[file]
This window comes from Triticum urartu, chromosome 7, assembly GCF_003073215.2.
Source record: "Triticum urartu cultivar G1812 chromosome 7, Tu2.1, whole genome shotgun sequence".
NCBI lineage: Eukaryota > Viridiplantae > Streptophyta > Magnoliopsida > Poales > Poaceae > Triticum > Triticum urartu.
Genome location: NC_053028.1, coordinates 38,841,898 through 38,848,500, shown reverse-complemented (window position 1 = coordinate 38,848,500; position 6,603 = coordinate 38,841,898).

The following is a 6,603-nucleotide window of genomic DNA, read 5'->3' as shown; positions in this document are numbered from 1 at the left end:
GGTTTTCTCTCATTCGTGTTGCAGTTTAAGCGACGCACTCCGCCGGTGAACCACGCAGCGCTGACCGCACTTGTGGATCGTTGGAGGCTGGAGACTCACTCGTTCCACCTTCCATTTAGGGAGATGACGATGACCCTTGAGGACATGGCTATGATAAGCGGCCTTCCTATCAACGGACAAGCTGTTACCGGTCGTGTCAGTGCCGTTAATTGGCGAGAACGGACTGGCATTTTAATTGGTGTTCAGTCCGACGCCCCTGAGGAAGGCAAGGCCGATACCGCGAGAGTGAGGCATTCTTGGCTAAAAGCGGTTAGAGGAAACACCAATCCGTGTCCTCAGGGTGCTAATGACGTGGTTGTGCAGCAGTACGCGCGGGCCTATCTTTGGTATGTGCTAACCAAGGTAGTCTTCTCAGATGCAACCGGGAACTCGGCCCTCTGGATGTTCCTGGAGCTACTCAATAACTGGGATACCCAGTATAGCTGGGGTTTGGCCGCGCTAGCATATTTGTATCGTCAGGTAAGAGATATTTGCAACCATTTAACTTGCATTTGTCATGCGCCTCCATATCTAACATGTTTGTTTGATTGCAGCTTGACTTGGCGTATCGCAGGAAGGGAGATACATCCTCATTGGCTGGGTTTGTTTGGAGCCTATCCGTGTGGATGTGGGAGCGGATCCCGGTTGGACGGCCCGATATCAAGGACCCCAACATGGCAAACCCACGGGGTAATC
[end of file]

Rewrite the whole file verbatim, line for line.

This window comes from Triticum urartu, chromosome 7, assembly GCF_003073215.2.
Source record: "Triticum urartu cultivar G1812 chromosome 7, Tu2.1, whole genome shotgun sequence".
NCBI lineage: Eukaryota > Viridiplantae > Streptophyta > Magnoliopsida > Poales > Poaceae > Triticum > Triticum urartu.
Genome location: NC_053028.1, coordinates 38,841,898 through 38,848,500, shown reverse-complemented (window position 1 = coordinate 38,848,500; position 6,603 = coordinate 38,841,898).

The following is a 6,603-nucleotide window of genomic DNA, read 5'->3' as shown; positions in this document are numbered from 1 at the left end:
GGTTTTCTCTCATTCGTGTTGCAGTTTAAGCGACGCACTCCGCCGGTGAACCACGCAGCGCTGACCGCACTTGTGGATCGTTGGAGGCTGGAGACTCACTCGTTCCACCTTCCATTTAGGGAGATGACGATGACCCTTGAGGACATGGCTATGATAAGCGGCCTTCCTATCAACGGACAAGCTGTTACCGGTCGTGTCAGTGCCGTTAATTGGCGAGAACGGACTGGCATTTTAATTGGTGTTCAGTCCGACGCCCCTGAGGAAGGCAAGGCCGATACCGCGAGAGTGAGGCATTCTTGGCTAAAAGCGGTTAGAGGAAACACCAATCCGTGTCCTCAGGGTGCTAATGACGTGGTTGTGCAGCAGTACGCGCGGGCCTATCTTTGGTATGTGCTAACCAAGGTAGTCTTCTCAGATGCAACCGGGAACTCGGCCCTCTGGATGTTCCTGGAGCTACTCAATAACTGGGATACCCAGTATAGCTGGGGTTTGGCCGCGCTAGCATATTTGTATCGTCAGGTAAGAGATATTTGCAACCATTTAACTTGCATTTGTCATGCGCCTCCATATCTAACATGTTTGTTTGATTGCAGCTTGACTTGGCGTATCGCAGGAAGGGAGATACATCCTCATTGGCTGGGTTTGTTTGGAGCCTATCCGTGTGGATGTGGGAGCGGATCCCGGTTGGACGGCCCGATATCAAGGACCCCAACATGGCAAACCCACGGGGTAATC